Alibaba’s getting serious about the quality of the goods on its platforms and wants to attract more high-end brands. How’s it going to do it? The poacher is turning gamekeeper. The e-commerce giant frequently criticised for allowing counterfeit or low quality goods onto its sites is teaming up with four third-party inspection agencies to boost the quality of products sold on its C2C Taobao site.
The company has already boosted the high-end credentials of its B2C platform Tmall and last year Burberry became the first luxury brand to open a virtual shopfront there (as pictured below).
Now it’s Taobao’s turn. The aim is to help Taobao satisfy consumer demand for better quality and also help local manufacturers improve their offer. In the process Taobao could shift slightly from its original C2C marketplace concept. As more reputable manufacturers see it as a channel through which they can sell their products (without being tainted by an image of poor quality and rampant counterfeiting) change is inevitable.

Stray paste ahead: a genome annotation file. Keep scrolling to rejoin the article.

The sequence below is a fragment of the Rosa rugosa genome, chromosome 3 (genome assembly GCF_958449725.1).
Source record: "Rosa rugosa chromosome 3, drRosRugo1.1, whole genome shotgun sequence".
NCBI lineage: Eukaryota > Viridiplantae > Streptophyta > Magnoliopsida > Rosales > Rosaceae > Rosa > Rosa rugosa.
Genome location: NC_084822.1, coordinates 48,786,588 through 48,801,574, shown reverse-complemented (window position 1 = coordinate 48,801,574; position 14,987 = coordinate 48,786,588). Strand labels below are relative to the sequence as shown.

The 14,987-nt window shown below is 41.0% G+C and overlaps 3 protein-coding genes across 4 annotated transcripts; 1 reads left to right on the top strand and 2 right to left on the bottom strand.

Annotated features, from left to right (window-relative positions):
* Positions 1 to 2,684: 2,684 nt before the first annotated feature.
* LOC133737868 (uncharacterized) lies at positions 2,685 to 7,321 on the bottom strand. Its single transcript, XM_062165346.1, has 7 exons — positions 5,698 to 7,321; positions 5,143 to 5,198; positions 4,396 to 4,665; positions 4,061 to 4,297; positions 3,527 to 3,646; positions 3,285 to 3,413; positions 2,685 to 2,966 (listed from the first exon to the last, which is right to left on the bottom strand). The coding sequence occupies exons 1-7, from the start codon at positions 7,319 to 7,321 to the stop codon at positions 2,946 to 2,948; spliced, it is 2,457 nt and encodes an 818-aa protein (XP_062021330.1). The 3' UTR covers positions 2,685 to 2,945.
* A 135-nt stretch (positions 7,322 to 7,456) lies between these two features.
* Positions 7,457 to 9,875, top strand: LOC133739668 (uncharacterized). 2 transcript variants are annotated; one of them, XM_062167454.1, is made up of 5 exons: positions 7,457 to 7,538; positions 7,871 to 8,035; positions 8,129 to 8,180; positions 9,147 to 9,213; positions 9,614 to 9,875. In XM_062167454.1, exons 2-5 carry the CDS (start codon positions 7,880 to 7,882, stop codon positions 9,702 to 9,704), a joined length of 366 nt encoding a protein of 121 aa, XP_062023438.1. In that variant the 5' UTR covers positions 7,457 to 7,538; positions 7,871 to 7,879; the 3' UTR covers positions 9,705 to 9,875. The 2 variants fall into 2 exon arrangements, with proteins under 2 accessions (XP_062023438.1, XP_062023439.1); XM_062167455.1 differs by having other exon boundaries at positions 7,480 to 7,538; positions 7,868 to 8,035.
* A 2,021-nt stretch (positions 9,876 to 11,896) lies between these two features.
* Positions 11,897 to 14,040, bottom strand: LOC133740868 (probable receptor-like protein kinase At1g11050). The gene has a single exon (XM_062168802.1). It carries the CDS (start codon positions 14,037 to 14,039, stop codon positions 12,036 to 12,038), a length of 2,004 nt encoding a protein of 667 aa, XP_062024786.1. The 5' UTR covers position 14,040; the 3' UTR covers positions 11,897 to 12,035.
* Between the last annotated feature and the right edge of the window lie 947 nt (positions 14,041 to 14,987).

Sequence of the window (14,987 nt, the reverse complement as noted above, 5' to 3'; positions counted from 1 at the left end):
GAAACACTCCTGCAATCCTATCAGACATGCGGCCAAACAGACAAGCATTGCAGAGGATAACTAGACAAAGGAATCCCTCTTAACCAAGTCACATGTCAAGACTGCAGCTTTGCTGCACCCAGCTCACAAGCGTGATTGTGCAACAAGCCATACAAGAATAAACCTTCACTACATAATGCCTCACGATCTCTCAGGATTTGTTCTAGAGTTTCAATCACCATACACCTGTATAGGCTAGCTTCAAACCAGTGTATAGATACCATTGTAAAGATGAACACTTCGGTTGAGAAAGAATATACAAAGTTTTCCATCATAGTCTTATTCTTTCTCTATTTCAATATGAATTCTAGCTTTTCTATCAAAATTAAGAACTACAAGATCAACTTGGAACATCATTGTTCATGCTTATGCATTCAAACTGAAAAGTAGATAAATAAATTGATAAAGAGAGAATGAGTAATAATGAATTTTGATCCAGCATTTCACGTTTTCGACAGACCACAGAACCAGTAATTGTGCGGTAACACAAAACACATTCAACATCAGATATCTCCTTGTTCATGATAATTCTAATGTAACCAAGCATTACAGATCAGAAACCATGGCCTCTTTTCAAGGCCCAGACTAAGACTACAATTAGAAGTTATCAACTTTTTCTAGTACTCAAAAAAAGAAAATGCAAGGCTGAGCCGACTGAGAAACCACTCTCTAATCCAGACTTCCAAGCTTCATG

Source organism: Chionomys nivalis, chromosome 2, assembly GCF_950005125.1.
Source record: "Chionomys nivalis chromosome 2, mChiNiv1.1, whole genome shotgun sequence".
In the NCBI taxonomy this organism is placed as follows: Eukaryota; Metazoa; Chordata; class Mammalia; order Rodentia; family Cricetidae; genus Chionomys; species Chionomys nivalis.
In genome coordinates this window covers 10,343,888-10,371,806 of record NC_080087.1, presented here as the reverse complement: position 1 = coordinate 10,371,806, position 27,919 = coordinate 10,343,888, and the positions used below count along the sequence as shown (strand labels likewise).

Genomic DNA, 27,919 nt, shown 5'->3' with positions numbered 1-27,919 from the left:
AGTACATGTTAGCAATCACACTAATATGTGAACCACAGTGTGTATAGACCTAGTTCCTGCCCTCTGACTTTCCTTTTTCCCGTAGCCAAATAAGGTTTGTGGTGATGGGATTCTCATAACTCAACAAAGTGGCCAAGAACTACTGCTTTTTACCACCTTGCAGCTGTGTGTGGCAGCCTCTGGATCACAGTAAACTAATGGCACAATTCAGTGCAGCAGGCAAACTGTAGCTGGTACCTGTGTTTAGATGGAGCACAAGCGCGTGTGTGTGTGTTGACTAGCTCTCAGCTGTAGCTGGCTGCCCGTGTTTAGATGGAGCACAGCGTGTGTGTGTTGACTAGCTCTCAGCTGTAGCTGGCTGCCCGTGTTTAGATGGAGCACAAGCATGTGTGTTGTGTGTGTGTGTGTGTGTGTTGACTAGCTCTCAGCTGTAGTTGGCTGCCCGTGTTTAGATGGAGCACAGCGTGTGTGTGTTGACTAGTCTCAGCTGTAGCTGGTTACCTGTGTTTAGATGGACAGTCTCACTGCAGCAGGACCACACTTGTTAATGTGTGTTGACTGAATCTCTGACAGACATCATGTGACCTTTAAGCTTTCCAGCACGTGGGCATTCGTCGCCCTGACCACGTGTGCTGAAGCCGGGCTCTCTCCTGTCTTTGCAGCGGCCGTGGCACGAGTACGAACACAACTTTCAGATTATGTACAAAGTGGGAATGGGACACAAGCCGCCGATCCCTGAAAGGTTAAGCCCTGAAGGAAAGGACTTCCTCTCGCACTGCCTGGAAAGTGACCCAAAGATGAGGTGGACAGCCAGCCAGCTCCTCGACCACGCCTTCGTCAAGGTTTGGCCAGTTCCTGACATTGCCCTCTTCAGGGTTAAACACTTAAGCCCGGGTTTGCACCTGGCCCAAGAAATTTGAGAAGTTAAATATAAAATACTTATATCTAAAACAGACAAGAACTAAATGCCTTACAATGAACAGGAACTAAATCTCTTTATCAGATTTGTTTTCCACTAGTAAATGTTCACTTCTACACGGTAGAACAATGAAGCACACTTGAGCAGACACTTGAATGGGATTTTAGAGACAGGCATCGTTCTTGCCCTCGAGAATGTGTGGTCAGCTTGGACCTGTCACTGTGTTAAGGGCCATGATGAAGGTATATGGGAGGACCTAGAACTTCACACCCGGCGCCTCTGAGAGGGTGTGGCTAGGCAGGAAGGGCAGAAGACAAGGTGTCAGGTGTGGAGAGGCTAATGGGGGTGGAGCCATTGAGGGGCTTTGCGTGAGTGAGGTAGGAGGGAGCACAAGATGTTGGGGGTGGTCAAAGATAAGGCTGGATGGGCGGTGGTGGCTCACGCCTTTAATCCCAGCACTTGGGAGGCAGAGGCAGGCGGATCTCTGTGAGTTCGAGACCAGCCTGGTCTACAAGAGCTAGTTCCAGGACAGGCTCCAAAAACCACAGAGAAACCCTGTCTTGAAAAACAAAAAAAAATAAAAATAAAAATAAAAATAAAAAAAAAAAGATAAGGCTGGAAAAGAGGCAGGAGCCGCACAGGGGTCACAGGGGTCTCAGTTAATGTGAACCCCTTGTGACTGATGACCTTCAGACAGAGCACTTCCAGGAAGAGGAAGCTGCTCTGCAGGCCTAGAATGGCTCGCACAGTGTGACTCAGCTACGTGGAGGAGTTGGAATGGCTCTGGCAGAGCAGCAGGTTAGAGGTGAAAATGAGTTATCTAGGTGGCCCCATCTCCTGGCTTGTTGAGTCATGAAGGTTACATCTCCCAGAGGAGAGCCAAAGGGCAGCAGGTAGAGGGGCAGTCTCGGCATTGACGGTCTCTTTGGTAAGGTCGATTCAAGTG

Anyway, the four agencies Taobao is linking with all have heavyweight credentials and include Swiss inspection & certification agency SGS, Germany’s TUV, French agency Bureau Veritas, and the China Certification and Inspection Group.
The company is spending billions in order to attract over 10,000 higher quality manufacturers to set up shop on Taobao and it has a target of CNY100bn (that’s nearly $16bn) for such goods.
Earlier this year Taobao set up a vertical channel for high-end Chinese manufacturers and more than 4,500 of them have set up stores already, with sales of over CNY15bn expected by year-end.
The move makes good business sense. Taobao itself has said its growth has been slowing down as it’s struggled to remove low quality goods and counterfeits from the site. It should also reduce the chances of it being sued as it has been in the past. Only this year Gucci owner Kering sued Alibaba, claiming over 2,700 different Taobao sellers were offering 37,000 counterfeit Gucci bags in one month alone.
The challenge ahead for Taobao is huge. Will luxury labels think it’s doing enough? We’ll have to wait and see.
This post first appeared on Trendwalk.net, a style-meets-business blog by journalist, trends specialist and business analyst, Sandra Halliday